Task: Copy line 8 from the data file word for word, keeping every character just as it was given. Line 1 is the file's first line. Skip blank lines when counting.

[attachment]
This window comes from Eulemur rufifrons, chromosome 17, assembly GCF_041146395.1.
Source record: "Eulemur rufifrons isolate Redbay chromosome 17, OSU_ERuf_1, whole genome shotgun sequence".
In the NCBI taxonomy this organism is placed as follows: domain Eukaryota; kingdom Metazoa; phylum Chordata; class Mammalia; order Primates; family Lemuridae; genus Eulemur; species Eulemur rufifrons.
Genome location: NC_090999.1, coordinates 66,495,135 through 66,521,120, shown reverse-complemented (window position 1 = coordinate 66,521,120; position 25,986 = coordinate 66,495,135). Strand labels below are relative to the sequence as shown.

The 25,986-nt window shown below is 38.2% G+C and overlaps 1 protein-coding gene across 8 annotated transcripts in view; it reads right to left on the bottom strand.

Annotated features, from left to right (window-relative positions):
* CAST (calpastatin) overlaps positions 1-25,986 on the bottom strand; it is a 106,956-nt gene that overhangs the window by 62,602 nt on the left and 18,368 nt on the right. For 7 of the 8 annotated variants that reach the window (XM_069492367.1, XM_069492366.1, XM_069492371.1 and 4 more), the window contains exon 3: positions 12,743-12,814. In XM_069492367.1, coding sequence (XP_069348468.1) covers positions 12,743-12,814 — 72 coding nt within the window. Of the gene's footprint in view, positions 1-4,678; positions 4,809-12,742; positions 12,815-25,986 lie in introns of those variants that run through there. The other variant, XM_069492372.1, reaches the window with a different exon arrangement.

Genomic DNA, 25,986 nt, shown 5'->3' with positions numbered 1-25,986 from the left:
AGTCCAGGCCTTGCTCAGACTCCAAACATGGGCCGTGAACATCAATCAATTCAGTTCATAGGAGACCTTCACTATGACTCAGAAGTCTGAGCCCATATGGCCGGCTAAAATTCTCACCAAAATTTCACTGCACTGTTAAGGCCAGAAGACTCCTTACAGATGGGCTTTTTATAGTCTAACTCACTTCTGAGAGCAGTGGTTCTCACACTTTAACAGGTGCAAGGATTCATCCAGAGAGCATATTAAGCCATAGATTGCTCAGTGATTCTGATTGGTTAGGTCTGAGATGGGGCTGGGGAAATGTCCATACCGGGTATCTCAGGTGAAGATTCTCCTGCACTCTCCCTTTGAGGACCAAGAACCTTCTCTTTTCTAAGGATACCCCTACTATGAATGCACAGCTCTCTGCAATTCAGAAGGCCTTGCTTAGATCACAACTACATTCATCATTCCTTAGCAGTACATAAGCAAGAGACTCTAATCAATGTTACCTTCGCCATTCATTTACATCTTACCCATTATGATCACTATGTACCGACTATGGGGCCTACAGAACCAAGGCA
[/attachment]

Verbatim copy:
Genomic DNA, 25,986 nt, shown 5'->3' with positions numbered 1-25,986 from the left: